How important is Homocysteine research for Alzheimer’s disease?
It is widely recognised that high homocysteine levels in the blood (hyperhomocysteinemia) can cause inflammation in the blood vessels, which in turn may lead to atherogenesis and ischemic injury. High homocysteine levels are therefore a possible risk factor for coronary artery disease (CAD), or heart disease.
However a new study published in the Journal of Thrombosis and Haemostasis in April 2016 (conducted by Young Cheul Chung and colleagues, from Rockefeller University in New York City) has looked into the growing evidence to suggest that hyperhomocysteinemia is also correlated with Alzheimer’s disease and vascular dementia. This study was undertaken to clarify the specific role of elevated homocysteine levels in Alzheimer’s disease pathophysiology.
The study was carried out on mice, and showed a promising link between high levels of homocysteine and Alzheimer’s disease. It showed that diet-induced hyperhomocysteinemia in an Alzheimer’s disease mouse model leads to severe cerebral amyloid angiopathy and parenchymal amyloid-β deposition, as well as significant impairments in learning and memory, suggesting that elevated levels of plasma homocysteine and its metabolite, homocysteine thiolactone, contribute to Alzheimer’s disease pathology.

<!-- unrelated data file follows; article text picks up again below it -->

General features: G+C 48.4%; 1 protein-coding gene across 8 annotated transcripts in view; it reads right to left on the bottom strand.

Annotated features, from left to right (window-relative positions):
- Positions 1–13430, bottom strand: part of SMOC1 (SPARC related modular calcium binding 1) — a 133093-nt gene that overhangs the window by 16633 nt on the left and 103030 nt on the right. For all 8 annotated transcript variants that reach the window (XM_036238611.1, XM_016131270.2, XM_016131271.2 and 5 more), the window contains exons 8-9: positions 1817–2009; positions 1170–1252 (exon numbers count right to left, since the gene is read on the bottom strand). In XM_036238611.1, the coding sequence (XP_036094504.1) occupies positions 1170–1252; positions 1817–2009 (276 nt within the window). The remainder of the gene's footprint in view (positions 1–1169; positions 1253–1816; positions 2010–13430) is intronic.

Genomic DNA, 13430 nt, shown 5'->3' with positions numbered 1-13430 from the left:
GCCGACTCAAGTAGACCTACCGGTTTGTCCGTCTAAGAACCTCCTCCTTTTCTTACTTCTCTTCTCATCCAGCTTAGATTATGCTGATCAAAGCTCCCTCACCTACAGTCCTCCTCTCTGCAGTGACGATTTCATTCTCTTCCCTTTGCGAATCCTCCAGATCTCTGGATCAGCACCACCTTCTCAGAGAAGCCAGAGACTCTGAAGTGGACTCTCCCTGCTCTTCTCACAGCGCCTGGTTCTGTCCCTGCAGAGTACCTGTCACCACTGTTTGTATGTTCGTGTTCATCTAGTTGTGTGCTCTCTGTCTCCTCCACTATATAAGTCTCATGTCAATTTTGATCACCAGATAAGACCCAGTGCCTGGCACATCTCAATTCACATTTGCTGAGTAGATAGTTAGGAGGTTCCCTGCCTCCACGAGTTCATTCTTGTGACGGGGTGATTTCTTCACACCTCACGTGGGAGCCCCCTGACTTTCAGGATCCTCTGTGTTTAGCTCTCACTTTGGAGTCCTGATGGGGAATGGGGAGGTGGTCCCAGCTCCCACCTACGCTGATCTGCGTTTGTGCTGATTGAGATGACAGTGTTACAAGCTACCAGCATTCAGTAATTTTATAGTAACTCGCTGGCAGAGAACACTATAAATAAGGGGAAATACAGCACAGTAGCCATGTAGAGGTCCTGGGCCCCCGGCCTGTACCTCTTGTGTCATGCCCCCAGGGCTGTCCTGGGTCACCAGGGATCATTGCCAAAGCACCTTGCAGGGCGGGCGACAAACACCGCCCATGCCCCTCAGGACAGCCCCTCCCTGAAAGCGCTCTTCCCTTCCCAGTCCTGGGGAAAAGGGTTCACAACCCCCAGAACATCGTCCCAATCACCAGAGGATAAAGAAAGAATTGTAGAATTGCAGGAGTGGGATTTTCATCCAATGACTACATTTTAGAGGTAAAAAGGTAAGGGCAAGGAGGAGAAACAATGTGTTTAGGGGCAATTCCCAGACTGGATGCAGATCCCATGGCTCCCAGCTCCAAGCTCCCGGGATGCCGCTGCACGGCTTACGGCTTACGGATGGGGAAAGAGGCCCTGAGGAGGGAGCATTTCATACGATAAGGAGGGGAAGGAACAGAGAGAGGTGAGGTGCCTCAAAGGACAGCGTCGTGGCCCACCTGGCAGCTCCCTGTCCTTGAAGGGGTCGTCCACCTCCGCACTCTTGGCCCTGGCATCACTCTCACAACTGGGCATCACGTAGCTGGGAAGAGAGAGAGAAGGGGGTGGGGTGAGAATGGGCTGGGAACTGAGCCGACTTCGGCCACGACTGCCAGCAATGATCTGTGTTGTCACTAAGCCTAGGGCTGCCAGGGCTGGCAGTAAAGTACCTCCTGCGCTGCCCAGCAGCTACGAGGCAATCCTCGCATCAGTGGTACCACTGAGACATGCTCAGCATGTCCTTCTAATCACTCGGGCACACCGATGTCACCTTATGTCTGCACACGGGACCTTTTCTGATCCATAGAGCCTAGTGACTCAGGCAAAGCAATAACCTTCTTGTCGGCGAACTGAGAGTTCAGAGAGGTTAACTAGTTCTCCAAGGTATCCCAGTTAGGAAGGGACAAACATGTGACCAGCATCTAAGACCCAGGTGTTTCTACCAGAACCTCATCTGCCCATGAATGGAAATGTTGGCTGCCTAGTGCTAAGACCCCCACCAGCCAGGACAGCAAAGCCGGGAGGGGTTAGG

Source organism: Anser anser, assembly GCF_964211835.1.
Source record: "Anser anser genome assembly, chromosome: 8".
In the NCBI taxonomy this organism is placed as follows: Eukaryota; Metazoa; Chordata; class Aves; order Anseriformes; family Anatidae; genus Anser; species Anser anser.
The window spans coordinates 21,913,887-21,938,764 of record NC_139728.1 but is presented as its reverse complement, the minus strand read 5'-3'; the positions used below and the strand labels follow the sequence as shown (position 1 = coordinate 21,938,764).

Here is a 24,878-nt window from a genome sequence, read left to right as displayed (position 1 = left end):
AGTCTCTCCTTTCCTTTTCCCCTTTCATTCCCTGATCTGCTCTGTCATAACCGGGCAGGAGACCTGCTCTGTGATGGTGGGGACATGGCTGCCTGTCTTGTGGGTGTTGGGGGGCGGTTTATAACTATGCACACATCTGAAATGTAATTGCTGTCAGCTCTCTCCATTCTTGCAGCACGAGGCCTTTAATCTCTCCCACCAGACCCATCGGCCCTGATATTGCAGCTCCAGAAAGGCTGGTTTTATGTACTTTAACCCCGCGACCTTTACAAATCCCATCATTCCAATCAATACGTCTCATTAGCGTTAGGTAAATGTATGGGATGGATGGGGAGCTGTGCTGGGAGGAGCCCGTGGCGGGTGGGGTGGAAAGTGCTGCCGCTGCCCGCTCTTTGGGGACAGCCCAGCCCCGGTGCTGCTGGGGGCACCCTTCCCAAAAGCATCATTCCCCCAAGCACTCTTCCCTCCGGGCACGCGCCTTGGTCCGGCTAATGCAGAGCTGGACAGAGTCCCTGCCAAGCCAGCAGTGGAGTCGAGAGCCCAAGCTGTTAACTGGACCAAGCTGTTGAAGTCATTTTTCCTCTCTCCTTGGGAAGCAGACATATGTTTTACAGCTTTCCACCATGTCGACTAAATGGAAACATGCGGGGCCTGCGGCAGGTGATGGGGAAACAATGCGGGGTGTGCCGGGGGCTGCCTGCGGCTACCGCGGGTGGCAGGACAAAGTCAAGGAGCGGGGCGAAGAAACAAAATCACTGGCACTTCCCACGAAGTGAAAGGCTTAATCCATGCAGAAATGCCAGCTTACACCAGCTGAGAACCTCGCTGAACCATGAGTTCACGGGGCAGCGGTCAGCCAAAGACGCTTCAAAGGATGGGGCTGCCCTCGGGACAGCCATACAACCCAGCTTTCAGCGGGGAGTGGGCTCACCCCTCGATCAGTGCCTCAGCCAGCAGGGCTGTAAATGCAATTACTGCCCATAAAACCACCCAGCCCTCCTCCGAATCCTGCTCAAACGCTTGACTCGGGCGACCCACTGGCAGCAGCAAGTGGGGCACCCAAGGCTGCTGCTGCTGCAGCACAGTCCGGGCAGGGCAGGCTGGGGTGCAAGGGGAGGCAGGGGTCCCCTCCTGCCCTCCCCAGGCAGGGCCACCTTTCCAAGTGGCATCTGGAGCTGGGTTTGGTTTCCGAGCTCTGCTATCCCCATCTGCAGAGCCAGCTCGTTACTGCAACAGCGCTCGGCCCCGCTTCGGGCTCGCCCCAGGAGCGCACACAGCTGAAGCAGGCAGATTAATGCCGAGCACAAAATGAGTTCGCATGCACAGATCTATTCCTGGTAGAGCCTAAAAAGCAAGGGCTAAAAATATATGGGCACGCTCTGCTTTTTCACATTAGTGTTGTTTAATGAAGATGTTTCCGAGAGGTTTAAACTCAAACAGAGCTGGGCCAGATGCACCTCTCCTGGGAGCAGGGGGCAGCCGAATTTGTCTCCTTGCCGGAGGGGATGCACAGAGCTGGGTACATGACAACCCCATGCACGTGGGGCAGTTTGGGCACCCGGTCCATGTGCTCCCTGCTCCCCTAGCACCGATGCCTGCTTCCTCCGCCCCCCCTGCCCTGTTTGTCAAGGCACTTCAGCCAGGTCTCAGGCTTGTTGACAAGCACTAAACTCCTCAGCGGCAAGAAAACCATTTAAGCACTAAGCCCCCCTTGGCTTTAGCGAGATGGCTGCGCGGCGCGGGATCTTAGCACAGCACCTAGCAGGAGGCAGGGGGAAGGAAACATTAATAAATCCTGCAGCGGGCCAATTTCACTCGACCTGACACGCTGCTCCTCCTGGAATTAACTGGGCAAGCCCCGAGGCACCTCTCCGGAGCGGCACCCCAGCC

Commenting on an earlier study, Dr Susanne Sorensen, Head of Research at Alzheimer’s Society UK said that the molecule [homocysteine] is carried by everyone, but those who go on to develop some dementias appear to have higher levels of the compound. She also stressed that research is needed to establish just what role if any homocysteine plays in the development of dementia and how best to keep levels of the molecule low.
Alzheimer’s disease is a progressive mental decline that can occur in middle to old age, due to a degeneration of the brain. It is the most common cause of premature senility, and is also the most common form of dementia, affecting 62% of those diagnosed. Vascular dementia is another form, affecting 17% of those diagnosed.
Paul McGivern, Clinical Chemistry R&D Manager at global healthcare company Randox Laboratories, has commented
“Dementia is a terminal condition and with 850,000 people living with dementia in the UK, there is an urgent need for further research into the link between Alzheimer’s disease and homocysteine levels. If we can better establish this link, it may give future researchers the tools necessary to find a prevention, or even a cure to this condition.”
With the number of dementia sufferers set to rise to over 1 million by 2025, soaring to 2 million by 2051, the need for further research into the link between homocysteine levels and Alzheimer’s disease has never been more pressing.
For health professionals
Randox Laboratories offer an automated test for the biochemistry measurement of homocysteine. This is available for use on a wide range of manufacturer’s analysers. Please contact firstname.lastname@example.org for further information, or to request a kit insert or application.